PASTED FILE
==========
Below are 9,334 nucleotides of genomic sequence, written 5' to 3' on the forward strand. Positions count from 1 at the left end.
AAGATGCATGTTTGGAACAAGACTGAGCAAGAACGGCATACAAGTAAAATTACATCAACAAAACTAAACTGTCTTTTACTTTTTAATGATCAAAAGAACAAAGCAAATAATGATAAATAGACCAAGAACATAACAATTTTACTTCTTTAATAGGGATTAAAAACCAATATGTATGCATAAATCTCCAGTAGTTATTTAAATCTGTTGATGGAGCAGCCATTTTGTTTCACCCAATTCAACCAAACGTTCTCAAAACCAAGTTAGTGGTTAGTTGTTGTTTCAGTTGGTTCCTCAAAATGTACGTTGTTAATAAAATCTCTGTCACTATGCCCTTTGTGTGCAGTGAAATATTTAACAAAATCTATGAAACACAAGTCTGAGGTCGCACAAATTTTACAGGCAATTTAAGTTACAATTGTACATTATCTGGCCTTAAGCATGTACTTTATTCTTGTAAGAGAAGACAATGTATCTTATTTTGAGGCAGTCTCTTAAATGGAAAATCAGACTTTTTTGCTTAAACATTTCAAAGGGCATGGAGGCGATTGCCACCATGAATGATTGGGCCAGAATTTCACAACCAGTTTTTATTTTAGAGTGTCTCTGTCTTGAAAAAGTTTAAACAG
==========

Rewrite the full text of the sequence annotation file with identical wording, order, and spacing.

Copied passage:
Below are 9,334 nucleotides of genomic sequence, written 5' to 3' on the forward strand. Positions count from 1 at the left end.
AAGATGCATGTTTGGAACAAGACTGAGCAAGAACGGCATACAAGTAAAATTACATCAACAAAACTAAACTGTCTTTTACTTTTTAATGATCAAAAGAACAAAGCAAATAATGATAAATAGACCAAGAACATAACAATTTTACTTCTTTAATAGGGATTAAAAACCAATATGTATGCATAAATCTCCAGTAGTTATTTAAATCTGTTGATGGAGCAGCCATTTTGTTTCACCCAATTCAACCAAACGTTCTCAAAACCAAGTTAGTGGTTAGTTGTTGTTTCAGTTGGTTCCTCAAAATGTACGTTGTTAATAAAATCTCTGTCACTATGCCCTTTGTGTGCAGTGAAATATTTAACAAAATCTATGAAACACAAGTCTGAGGTCGCACAAATTTTACAGGCAATTTAAGTTACAATTGTACATTATCTGGCCTTAAGCATGTACTTTATTCTTGTAAGAGAAGACAATGTATCTTATTTTGAGGCAGTCTCTTAAATGGAAAATCAGACTTTTTTGCTTAAACATTTCAAAGGGCATGGAGGCGATTGCCACCATGAATGATTGGGCCAGAATTTCACAACCAGTTTTTATTTTAGAGTGTCTCTGTCTTGAAAAAGTTTAAACAG